Understanding the original purpose and context is essential in interpreting the Constitution of the United States, says the Seventy General Authority Emeritus.


Former lawyer and general authority emeritus Seventy Tad R. Callister expressed the dangers of American judges replacing constitutionally enshrined values ​​and powers with their own moral values ​​or current societal norms.

The BYU-Hawaii Prelaw Society hosted Callister for a forum titled “How to Interpret the Constitution: The Living Document Method or Originalism” on November 17.

The living document method

The “Living Document” or “Living Constitution” theory, Callister said, is less a method of interpretation than a disguise to legislate on its moral values.

Callister accompanied his slide forum with quotes from founding fathers of the United States, judges, and legal experts. A quote Callister shared, by Justice Antonin Scalia, a now deceased United States Supreme Court justice, explained the consequences of interpreting the constitution under the living document theory:

“This is of course the very attraction of non-originalism for judges: once they are freed from original meaning, they are also freed from any other guiding principle. Nothing limits their action, except perhaps their estimate of the degree of forensic social engineering that society will tolerate.

Callister cited the reflections of academics and judges who have expressed concern over the 2015 US supreme ruling requiring that “all states grant same-sex marriages and recognize same-sex marriages granted in other states.”

He did not express his opinion on whether or not he believed the ruling was morally correct or not, but said he did not agree with the logic and argument that the decision had been made.

Callister quoted Chief Justice of the United States John Roberts as saying, “That same-sex marriage is a good idea shouldn’t be of concern to us. Under the Constitution, judges have the power to say what the law is and not what it should be.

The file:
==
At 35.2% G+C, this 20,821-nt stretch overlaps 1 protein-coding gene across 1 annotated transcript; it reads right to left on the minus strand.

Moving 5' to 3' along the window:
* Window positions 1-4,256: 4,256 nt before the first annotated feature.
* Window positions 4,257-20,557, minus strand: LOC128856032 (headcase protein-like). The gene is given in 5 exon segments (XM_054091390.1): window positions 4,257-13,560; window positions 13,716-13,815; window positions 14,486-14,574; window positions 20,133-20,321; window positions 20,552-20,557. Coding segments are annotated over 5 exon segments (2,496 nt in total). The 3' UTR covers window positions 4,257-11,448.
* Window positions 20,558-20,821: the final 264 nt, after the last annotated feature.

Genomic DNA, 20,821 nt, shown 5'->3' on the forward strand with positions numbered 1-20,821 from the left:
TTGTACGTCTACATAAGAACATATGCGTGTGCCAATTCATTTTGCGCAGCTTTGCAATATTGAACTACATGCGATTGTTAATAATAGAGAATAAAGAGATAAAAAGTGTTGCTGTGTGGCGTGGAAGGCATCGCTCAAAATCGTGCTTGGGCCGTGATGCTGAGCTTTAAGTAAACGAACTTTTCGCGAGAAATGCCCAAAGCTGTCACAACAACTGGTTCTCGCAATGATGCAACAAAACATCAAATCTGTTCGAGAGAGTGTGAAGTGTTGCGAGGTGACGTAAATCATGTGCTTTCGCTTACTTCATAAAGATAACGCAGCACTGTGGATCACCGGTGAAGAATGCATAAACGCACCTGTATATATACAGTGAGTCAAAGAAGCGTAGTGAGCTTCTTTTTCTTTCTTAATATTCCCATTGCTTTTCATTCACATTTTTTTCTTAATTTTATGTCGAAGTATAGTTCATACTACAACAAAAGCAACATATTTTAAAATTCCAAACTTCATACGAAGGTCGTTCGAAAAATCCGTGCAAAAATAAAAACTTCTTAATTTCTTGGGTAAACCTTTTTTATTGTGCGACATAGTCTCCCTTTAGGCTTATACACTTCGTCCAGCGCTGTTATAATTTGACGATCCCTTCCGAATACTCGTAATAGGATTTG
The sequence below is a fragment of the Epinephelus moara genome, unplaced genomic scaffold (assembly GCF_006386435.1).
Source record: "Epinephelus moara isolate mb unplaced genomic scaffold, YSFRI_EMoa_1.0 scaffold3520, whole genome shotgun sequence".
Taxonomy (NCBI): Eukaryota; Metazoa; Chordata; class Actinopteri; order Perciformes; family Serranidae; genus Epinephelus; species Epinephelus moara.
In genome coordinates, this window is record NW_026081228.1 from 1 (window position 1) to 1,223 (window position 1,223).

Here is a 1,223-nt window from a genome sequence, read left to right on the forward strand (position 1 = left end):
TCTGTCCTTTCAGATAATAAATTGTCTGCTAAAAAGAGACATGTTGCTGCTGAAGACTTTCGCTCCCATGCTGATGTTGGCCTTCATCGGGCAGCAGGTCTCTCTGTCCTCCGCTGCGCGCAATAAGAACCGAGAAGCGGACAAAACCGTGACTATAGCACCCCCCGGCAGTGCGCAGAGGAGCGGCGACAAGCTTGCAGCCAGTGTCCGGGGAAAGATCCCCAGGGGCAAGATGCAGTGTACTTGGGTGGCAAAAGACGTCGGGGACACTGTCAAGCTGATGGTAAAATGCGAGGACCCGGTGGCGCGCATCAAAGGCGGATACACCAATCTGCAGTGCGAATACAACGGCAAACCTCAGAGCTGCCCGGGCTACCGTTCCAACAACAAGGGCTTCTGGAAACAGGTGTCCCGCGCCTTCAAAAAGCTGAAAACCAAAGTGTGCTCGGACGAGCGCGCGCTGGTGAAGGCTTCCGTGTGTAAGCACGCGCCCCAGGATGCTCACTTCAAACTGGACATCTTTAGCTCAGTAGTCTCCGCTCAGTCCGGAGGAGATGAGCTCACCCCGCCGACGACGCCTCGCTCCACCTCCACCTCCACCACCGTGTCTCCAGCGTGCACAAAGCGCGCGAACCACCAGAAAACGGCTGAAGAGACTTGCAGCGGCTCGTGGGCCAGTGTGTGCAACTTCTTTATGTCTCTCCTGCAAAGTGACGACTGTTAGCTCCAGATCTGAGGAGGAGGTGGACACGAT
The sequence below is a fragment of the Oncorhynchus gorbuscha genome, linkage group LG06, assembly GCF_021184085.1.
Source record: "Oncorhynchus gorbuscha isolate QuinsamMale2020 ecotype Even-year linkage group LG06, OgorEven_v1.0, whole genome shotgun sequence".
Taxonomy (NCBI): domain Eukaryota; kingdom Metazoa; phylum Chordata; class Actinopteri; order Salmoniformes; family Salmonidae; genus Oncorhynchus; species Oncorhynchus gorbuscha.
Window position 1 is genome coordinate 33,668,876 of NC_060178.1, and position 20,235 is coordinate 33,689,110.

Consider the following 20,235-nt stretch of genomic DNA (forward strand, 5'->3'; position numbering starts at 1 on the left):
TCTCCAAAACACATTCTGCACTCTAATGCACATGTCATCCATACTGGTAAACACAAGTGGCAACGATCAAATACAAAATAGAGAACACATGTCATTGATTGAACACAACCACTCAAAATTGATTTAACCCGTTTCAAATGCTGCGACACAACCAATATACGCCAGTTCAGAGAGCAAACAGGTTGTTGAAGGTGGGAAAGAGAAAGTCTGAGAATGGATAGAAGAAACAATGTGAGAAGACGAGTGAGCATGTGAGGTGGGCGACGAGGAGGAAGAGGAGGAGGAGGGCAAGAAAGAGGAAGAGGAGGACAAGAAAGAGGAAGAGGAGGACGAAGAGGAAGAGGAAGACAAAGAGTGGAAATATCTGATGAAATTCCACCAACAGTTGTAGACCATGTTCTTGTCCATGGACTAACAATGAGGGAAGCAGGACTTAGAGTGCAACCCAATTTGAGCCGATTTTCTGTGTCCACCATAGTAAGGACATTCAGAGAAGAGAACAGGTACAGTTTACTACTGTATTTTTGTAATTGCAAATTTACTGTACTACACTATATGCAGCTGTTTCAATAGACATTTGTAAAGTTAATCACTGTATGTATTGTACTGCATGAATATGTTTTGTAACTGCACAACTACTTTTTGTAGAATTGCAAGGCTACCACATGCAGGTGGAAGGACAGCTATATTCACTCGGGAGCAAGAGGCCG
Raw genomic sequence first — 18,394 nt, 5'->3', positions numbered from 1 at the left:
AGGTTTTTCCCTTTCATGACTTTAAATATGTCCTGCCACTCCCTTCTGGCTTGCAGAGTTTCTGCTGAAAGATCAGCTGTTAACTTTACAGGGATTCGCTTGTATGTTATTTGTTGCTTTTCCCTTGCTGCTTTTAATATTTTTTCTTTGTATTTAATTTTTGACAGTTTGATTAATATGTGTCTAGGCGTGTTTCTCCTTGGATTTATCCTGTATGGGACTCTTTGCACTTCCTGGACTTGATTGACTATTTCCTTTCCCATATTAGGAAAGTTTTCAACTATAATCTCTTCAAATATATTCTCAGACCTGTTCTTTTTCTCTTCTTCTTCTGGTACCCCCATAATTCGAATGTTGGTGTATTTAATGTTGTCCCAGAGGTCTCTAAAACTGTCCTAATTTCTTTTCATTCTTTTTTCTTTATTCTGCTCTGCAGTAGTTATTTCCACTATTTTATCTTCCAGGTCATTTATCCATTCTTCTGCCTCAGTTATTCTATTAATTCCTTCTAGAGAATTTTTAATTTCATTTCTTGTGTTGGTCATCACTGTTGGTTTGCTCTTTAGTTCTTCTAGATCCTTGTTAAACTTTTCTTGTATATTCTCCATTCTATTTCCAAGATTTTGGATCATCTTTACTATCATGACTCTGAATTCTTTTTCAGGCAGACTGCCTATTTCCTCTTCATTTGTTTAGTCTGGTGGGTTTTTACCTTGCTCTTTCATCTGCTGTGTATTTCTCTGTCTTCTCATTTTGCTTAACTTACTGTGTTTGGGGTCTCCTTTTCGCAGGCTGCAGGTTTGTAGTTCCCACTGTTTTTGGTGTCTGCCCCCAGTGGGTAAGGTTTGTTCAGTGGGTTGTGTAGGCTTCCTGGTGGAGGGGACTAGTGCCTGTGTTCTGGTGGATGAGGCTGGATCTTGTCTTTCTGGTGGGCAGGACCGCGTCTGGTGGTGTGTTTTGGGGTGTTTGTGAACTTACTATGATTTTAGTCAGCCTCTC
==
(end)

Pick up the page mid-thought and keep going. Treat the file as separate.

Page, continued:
“The people who ratified the Constitution have authorized the courts to exercise ‘neither force nor will’ but simply judgment. The majority’s decision is an act of will, not a legal judgment … ”

Advocacy for originality and the search for truth

Callister argued for originality and implored listeners to go back to the original documents and texts to understand what the Founding Fathers meant and believed rather than relying on third-party sources for what to think.

To express this point, he told the story of a young member of his family who approached him saying that Columbus was an evil man who was promoting sexual slavery.

Callister said he looked at the document the young boy had read and noticed that the article left out two critical sentences. He said he asked the boy if he had read the sentences before and after the one quoted, and the boy said no; it was not included in the article.

He then said that he told the young boy that if he looked at the original text, he would see that the context shows that Columbus was exposing those involved in sexual slavery, but because the line of the article was taken out of its context, it seemed that Columbus’ sentiment was the opposite of what he originally meant.